Transcript: Sen. Angus King’s Q&A w/ Jeremiah Arbogast & Jessica Kenyon on military sexual assault, PTSD & suicides

Partial transcript of Sen. Angus King’s (I-Maine) Q&A with Jeremiah Arbogast and Jessica Kenyon on the Department of Defense and Department of Veterans Affairs handling of post traumatic stress disorders and suicides of service members who suffered military sexual assault. The hearing before the Senate Armed Services Subcommittee on Personnel was held on Feb. 26, 2014:

Sen. Angus King (I-Maine):
…Like my colleagues, I want to thank you. I wouldn’t want to appear before a Senate committee under any circumstances and you’re doing it under particularly difficult circumstances. You are truly serving your country today and honoring the oath that you took when you joined the service, and I deeply appreciate it.

I want to focus on the issue of command and chain of command because that term’s been used repeatedly.

Ms. Kenyon, you said something about it’s the command who retaliates, how can they prosecute themselves, “My commander lied to me”. I don’t need a name but what rank person are you referring to when you say that?

Ms. Jessica Kenyon, Former Private First Class, U.S. Army:
I actually had multiple ranks retaliate as well as lie to me and make false promises and things of those nature. Everyone from my squad leader up to my command sergeant major and my lieutenant colonel. I mean, everyone in that rank who I came in contact with regarding my sexual assault somehow – some more severe than others – let me down or made false promises or made it – or outright made my life a living hell.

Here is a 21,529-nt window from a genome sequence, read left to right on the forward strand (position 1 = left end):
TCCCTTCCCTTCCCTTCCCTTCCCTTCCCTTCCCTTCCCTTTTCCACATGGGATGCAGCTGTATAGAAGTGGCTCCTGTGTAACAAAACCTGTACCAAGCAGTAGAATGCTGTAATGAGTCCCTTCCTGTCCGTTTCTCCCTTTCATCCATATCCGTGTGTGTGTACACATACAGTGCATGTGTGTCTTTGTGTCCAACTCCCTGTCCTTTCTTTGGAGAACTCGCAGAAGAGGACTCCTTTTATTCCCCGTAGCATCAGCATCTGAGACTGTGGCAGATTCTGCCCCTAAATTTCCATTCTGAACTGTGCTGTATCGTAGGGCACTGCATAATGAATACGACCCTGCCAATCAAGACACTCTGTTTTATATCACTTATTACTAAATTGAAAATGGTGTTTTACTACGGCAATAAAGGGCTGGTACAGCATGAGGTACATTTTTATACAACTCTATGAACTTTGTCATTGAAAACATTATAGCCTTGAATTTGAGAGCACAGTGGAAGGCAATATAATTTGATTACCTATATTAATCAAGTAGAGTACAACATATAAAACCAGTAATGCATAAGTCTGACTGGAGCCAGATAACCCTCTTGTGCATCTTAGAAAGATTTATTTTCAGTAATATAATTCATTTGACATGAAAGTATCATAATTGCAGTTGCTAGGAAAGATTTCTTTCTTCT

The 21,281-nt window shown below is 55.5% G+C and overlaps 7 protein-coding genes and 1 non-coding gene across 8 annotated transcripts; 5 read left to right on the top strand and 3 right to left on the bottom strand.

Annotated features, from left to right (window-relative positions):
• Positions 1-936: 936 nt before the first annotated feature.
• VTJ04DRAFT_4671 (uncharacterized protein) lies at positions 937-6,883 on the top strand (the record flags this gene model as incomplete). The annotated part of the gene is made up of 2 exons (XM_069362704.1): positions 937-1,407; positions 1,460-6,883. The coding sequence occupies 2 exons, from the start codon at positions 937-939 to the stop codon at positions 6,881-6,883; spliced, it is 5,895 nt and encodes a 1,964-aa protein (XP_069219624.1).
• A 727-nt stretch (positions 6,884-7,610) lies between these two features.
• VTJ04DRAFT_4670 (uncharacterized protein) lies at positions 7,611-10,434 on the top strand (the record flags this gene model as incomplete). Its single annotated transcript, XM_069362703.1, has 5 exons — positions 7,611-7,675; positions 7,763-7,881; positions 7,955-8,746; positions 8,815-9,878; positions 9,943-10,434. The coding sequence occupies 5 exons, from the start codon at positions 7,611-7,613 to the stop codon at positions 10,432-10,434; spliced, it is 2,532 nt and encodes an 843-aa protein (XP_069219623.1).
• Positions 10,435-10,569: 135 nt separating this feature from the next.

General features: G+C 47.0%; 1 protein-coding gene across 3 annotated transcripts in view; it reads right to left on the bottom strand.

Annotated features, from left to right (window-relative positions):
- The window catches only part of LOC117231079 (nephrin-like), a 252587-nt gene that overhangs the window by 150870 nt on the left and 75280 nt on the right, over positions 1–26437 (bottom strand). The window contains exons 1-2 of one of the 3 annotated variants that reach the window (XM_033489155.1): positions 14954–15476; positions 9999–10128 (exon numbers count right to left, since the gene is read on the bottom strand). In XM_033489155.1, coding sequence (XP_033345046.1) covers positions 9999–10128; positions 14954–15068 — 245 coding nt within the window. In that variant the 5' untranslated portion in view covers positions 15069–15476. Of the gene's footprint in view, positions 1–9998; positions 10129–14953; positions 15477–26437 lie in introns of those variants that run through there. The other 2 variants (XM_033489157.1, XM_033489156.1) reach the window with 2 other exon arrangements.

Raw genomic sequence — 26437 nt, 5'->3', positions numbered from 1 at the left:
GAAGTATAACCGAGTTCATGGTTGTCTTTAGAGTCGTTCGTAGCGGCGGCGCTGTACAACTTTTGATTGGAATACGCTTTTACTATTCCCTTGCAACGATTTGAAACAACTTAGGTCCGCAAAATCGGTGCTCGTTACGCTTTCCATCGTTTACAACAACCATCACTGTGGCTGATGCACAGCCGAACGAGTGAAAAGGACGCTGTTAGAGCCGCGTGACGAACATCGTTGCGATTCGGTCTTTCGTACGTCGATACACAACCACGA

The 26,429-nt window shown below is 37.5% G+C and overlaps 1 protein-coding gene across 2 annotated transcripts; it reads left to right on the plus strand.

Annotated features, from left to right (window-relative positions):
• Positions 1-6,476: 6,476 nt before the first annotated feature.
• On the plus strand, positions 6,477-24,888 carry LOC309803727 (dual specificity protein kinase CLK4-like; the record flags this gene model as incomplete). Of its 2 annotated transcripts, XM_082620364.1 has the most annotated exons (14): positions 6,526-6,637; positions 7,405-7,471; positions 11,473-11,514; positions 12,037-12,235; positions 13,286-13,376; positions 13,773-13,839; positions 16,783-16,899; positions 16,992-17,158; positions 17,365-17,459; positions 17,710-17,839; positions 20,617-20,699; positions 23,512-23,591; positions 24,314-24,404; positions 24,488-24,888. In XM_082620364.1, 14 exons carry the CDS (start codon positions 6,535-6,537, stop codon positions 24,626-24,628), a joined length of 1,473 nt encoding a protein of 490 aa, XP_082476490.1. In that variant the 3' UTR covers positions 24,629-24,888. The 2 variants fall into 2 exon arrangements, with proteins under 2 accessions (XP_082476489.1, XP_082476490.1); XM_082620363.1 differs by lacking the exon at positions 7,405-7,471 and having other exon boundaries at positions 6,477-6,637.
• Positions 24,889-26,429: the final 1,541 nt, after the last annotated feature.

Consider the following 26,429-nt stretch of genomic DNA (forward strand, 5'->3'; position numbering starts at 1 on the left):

Sen. Angus King (I-Maine):
I understand that but I think one of the ways that this discussion that we’ve been having has been somewhat confusing is that we’re using the term chain of command as if it’s multiple people. In reality, as I understand it, under Department of Defense policy, nobody below O-6 makes the decision whether or not to go forward with a prosecution, and those people that you just mentioned all are below the O-6 level. In other words, when you say your commander, you’re not talking about a Navy Captain or Colonel or above, is that correct?

Ms. Jessica Kenyon, Former Private First Class, U.S. Army:
Yes, Senator, that’s correct. At that time that I served, it was the commander’s ability to lessen the charge so an O-6 never came across it their desk.

Sen. Angus King (I-Maine):
Okay, now that’s an issue. We have to be sure that the facts get to the O-6 level, because they’re the people making the decision. But I think it’s important to inform our discussion that when people say taking the decision out of the chain of command, you’re not taking it away from sergeants and majors, you’re taking it away from colonels and naval captain. That’s a higher level.

Let me change the subject for a moment. You talked eloquently about the deficiencies of the treatment system. Would one solution be to allow military personnel to use their benefits in the civilian system? In other words, to go outside the military system to get the counseling and the those if there’s more availability in the area that wherever you live?

For example, we have a program in northern Maine and under the VA it’s a pilot program where veterans are able to get their services not by going four hours to the VA hospital but by accessing local civilian services. Would that be something that might be helpful in this situation by broadening the field of available treatment possibilities?

Mr. Arbogast?

Lance Corporal Jeremiah J. Arbogast, USMC (Ret.):
Thank you, Senator. Like I stated before, I already use my Tricare and Medicare for that purpose because where the VA lacks. I think the VA – veterans would not have a problem traveling for good care. It’s the fact that they need to – I emphasize on how good I get my spinal injury care in Richmond, Virginia now. That’s a four-hour drive for us. So, you know, I would go there everyday if I –

Sen. Angus King (I-Maine):
If you were getting adequate care.

Lance Corporal Jeremiah J. Arbogast, USMC (Ret.):
I mean, I get adequate care there. I get superior care there.

Sen. Angus King (I-Maine):
But you mentioned the 90-mile drive –

Lance Corporal Jeremiah J. Arbogast, USMC (Ret.):